No wonder people adore him! Also, he has nicknamed himself ‘America’s Sweetheart.’ Adam Rippon is the proud display of the LGBTQ community, and he first came out as a gay back on October 2, 2015.

Today, he is also the leading advocate and voice for the LGBTQ community and his generation in sports. 

Adam Rippon
Adam Rippon/Instagram

Not to mention, he has been a part of numerous projects on the line. Rippon has helped raise $40,000 for GLAAD’s LGBTQ youth programs and a certain amount as a donation to the Okra Project. 

In the meantime, he also stood as the ambassador for the When We All Vote campaign. Likewise, he had co-hosted the Trevor Project’s TrevorLive gala and helped raise $2 million.

Rippon is also part of the movie The Laramie Project, which depicts a murder of a gay boy, Matthew Shephard, back during a hate crime in 1998.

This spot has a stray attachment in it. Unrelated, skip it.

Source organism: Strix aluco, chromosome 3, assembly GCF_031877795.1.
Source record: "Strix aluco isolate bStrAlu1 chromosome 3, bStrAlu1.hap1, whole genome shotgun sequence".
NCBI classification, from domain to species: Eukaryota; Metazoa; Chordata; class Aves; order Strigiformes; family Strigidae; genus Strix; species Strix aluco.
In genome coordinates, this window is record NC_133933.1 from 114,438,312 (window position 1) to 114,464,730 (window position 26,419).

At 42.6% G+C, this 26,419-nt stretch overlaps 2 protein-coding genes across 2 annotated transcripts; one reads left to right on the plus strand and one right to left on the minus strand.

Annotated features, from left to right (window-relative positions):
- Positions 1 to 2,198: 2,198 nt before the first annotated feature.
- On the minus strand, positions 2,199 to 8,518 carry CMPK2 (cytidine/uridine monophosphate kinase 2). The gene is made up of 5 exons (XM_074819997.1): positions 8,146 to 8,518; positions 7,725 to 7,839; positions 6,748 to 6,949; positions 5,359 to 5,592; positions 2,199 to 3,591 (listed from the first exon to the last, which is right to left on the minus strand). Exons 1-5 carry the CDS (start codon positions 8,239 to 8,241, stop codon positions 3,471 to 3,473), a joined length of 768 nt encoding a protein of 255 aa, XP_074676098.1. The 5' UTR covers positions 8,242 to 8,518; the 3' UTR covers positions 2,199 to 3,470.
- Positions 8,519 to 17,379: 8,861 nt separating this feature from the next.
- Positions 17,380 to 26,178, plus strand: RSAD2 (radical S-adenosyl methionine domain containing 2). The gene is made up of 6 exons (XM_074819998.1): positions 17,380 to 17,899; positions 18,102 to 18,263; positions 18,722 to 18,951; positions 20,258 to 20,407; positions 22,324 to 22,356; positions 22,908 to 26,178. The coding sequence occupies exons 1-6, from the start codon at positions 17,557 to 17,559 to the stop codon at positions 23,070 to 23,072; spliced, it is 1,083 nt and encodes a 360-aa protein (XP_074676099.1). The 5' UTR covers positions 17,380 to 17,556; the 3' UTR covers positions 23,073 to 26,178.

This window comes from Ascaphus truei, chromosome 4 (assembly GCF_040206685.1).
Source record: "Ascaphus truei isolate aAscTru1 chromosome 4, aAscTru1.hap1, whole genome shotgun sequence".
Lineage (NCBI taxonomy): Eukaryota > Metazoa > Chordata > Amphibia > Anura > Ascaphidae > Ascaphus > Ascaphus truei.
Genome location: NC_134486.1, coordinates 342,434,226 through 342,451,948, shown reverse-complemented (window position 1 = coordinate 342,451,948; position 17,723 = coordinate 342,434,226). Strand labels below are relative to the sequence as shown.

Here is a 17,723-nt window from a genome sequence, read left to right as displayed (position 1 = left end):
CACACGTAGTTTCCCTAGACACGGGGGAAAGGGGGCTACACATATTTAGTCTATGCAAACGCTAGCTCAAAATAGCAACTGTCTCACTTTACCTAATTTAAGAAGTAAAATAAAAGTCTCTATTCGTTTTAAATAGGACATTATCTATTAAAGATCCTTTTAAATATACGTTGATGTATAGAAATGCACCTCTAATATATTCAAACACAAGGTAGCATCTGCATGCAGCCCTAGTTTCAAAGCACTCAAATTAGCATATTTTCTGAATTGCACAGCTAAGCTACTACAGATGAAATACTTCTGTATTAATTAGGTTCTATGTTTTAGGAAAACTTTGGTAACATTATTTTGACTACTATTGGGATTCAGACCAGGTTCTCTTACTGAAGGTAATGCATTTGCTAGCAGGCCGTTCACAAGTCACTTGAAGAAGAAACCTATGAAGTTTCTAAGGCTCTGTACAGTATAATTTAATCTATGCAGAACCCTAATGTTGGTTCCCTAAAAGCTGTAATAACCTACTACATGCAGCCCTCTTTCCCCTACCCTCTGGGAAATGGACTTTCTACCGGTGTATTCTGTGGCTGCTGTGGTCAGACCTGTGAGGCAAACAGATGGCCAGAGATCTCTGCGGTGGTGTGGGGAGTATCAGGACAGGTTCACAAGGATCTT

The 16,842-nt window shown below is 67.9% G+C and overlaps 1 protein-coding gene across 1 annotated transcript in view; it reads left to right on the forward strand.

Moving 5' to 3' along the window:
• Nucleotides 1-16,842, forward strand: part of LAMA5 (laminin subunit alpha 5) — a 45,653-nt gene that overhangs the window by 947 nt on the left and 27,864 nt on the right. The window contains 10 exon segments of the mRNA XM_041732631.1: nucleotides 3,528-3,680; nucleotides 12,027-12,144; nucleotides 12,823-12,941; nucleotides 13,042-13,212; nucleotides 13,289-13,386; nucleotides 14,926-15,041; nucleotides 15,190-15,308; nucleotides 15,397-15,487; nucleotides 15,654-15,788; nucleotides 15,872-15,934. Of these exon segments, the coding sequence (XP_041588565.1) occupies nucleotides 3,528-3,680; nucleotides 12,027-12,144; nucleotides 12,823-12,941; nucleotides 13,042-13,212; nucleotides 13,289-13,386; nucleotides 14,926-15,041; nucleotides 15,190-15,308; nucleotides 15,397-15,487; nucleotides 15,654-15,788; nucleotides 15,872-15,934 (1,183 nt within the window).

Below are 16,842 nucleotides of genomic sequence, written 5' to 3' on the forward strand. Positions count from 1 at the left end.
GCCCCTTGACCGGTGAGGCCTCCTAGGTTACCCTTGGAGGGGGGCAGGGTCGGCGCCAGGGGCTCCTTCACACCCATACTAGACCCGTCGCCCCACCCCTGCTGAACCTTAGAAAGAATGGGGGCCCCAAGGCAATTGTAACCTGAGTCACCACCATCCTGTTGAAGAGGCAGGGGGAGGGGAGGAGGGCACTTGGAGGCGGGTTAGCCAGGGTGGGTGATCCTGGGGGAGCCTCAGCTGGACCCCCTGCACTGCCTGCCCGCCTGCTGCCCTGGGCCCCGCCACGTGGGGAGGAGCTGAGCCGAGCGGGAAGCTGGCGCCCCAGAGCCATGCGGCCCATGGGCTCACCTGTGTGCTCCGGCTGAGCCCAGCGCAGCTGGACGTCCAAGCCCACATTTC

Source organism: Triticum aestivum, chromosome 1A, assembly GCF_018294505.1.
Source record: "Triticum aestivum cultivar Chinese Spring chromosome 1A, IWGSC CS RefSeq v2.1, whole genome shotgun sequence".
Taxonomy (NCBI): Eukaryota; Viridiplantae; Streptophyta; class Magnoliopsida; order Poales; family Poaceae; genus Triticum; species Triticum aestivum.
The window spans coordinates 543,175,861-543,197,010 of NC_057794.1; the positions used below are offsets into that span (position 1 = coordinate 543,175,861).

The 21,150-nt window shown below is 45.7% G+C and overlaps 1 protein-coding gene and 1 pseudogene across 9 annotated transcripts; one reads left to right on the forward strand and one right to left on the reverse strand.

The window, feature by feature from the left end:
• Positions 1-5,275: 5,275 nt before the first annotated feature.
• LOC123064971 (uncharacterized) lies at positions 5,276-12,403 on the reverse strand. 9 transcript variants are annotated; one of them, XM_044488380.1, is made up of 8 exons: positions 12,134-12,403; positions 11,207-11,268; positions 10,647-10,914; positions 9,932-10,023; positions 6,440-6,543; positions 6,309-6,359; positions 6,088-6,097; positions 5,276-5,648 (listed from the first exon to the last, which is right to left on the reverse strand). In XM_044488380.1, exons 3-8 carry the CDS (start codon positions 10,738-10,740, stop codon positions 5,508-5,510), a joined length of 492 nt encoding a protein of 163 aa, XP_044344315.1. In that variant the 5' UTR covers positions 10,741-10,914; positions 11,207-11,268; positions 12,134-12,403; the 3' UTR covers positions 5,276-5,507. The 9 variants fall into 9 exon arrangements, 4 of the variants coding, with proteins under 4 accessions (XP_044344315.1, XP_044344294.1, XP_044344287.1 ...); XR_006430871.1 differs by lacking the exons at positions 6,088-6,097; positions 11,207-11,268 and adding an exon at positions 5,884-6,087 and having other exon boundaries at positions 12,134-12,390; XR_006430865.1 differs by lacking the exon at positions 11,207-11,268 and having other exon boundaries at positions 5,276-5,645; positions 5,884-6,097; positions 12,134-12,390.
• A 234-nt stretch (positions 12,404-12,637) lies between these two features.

Of course, all these notable works have bagged him the Human Rights Campaign’s Visibility Award. 

2) Megan Rapinoe

(Fully named: Megan Anna Rapinoe, Nickname: Gumby)

Repinoe is the professional soccer player of the National Women’s Soccer League (NWSL). She is the foremost player to score a goal directly from a corner at the Olympic Games.

Not to mention, she is the bold captain of the U.S. women’s soccer team and an outspoken LGBTQ advocate.

Also, she is one of the biggest names in the industry, who uses her platform and name to create equality for racism, gender, and sexuality.

Megan Rapinoe
Megan Rapinoe/Instagram

Today, she advocates several LGBTQ organizations, including the Gay, Lesbian & Straight Education Network (GLSEN) and Athlete Ally.

Back in 2019, Megan also co-founded the gender-neutral lifestyle brand alongside athletes Christen Press, Tobin Heath, and Meghan Klingenberg.